Many answers here are correct, open source is free as in you are free to utilise it as you want, as long as you want, and in any way you want including selling it to other people or giving it away for free. I just wanted to add a couple of comments as to some of these perceptions, "free as in free beer", "works on every operating system", "can/can't charge for it" come about.
1) Most open source software is licenced under the GPL, LPGL and MIT/BSD licenses and can therefore be passed on to anyone once you have the source code for no charge. Because of this, you actually can't economically charge for open source software, because there may be a way to get the same software for no charge, just by getting it from someone else for free. However many smaller software developers make a good living off producing open source software because:
- they continually develop and improve the software, possible for a platform - for example a CMS - that is very popular. What you are selling is the support and long term stability of your product in a market that may not have a lot of stability
- they actually do provide good and cost efficient support by email or forum. This can be to end users, but also to wholesalers, such as some libraries do for software developers.
- the niche they occupy is actually quite small, with 3-10 players worldwide
- Some providers simply ask for a reasonable price per installation, even though they have no means to enforce it and many people pay out of thankfulness or moral obligation. This works by the way also for non-open source licence models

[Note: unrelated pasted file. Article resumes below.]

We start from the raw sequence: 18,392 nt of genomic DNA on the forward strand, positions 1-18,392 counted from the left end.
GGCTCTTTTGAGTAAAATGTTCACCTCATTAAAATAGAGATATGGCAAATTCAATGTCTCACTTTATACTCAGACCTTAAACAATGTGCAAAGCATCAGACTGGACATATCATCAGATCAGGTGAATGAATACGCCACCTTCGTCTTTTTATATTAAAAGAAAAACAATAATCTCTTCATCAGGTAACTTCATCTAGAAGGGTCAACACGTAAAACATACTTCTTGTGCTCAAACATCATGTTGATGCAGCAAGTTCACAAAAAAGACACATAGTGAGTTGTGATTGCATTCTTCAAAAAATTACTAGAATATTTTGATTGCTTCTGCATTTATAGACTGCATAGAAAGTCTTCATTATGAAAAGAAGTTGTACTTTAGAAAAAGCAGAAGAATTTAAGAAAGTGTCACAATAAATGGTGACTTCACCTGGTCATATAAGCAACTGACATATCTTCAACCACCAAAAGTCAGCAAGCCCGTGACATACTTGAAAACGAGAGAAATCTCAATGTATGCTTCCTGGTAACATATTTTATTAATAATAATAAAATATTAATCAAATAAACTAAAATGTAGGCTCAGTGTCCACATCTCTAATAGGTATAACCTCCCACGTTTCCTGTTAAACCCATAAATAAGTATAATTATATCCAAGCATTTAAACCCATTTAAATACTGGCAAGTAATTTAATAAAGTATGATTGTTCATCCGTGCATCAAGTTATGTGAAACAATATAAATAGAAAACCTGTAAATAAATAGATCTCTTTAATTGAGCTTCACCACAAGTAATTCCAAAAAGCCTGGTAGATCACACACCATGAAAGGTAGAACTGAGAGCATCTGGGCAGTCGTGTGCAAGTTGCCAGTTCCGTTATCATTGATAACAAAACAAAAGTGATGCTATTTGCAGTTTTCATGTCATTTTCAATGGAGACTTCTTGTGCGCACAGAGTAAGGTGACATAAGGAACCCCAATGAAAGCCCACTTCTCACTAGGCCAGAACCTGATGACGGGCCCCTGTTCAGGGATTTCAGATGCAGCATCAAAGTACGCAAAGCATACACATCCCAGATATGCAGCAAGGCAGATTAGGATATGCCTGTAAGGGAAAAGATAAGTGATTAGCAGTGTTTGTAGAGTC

So in summary, the software is often also free as in free beer, but again this may not be the primary reason why it is downloaded, bought or used.
2) Open source software often works on more operating systems that closed source, because if the need is big enough, you may have a way to compile the source code yourself and plug any gaps on your platform. For closed source software this decision fully depends on the manufacturer of the software, so it is less likely to happen.
3) Because of how 1) works, many people seem to think that you are not allowed to charge anyone something for open source software. I'm not sure if this is a wrong reversal of causality that is quite common, or some sort of self-deprecating morals that cut you out from valueing your own work. I've been selling custom build software and business solutions by using open source licences for many years and it is a win-win(-win) for all parties involved, even though my customers pay fully for the software:
- My customers can do absolutely anything they want with the software, only excluding stopping me and my upstream open source suppliers to use the underlying modules for other clients. In return they get to use all of the upstream intellectual property without having to pay for it.
- I can provide them security from buying from a small supplier by having control over all deliverables to the extend of replacing the supplier
- They can stop me from aggresive distribution to their competitors by non-competition clauses. In my view, custom software reflects each specific business anyway, so their competitor would be stupid to want it.
- They are free to distribute the software, but of course that would undermine their own investment. So they will only distribute to their successor/ business buyer
Hope this helps,